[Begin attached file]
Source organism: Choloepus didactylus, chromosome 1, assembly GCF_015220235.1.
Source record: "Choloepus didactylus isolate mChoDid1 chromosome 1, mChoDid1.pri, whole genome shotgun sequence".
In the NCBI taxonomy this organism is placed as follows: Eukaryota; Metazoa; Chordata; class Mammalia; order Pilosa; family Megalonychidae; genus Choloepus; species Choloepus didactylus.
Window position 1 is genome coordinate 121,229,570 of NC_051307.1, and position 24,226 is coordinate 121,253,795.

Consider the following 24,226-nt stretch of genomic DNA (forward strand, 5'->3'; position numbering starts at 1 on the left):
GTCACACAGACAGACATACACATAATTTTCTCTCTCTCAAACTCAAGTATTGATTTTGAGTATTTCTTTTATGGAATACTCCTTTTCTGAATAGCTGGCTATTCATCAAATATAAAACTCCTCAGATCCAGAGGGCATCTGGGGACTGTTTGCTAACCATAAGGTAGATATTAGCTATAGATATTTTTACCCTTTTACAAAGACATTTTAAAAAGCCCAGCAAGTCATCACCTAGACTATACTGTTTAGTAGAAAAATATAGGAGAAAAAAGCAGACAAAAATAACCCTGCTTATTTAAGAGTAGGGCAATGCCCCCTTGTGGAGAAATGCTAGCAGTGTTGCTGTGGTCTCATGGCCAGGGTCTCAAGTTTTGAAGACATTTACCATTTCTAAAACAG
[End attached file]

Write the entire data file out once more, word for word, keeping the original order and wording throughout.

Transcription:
Source organism: Choloepus didactylus, chromosome 1, assembly GCF_015220235.1.
Source record: "Choloepus didactylus isolate mChoDid1 chromosome 1, mChoDid1.pri, whole genome shotgun sequence".
In the NCBI taxonomy this organism is placed as follows: Eukaryota; Metazoa; Chordata; class Mammalia; order Pilosa; family Megalonychidae; genus Choloepus; species Choloepus didactylus.
Window position 1 is genome coordinate 121,229,570 of NC_051307.1, and position 24,226 is coordinate 121,253,795.

Consider the following 24,226-nt stretch of genomic DNA (forward strand, 5'->3'; position numbering starts at 1 on the left):
GTCACACAGACAGACATACACATAATTTTCTCTCTCTCAAACTCAAGTATTGATTTTGAGTATTTCTTTTATGGAATACTCCTTTTCTGAATAGCTGGCTATTCATCAAATATAAAACTCCTCAGATCCAGAGGGCATCTGGGGACTGTTTGCTAACCATAAGGTAGATATTAGCTATAGATATTTTTACCCTTTTACAAAGACATTTTAAAAAGCCCAGCAAGTCATCACCTAGACTATACTGTTTAGTAGAAAAATATAGGAGAAAAAAGCAGACAAAAATAACCCTGCTTATTTAAGAGTAGGGCAATGCCCCCTTGTGGAGAAATGCTAGCAGTGTTGCTGTGGTCTCATGGCCAGGGTCTCAAGTTTTGAAGACATTTACCATTTCTAAAACAG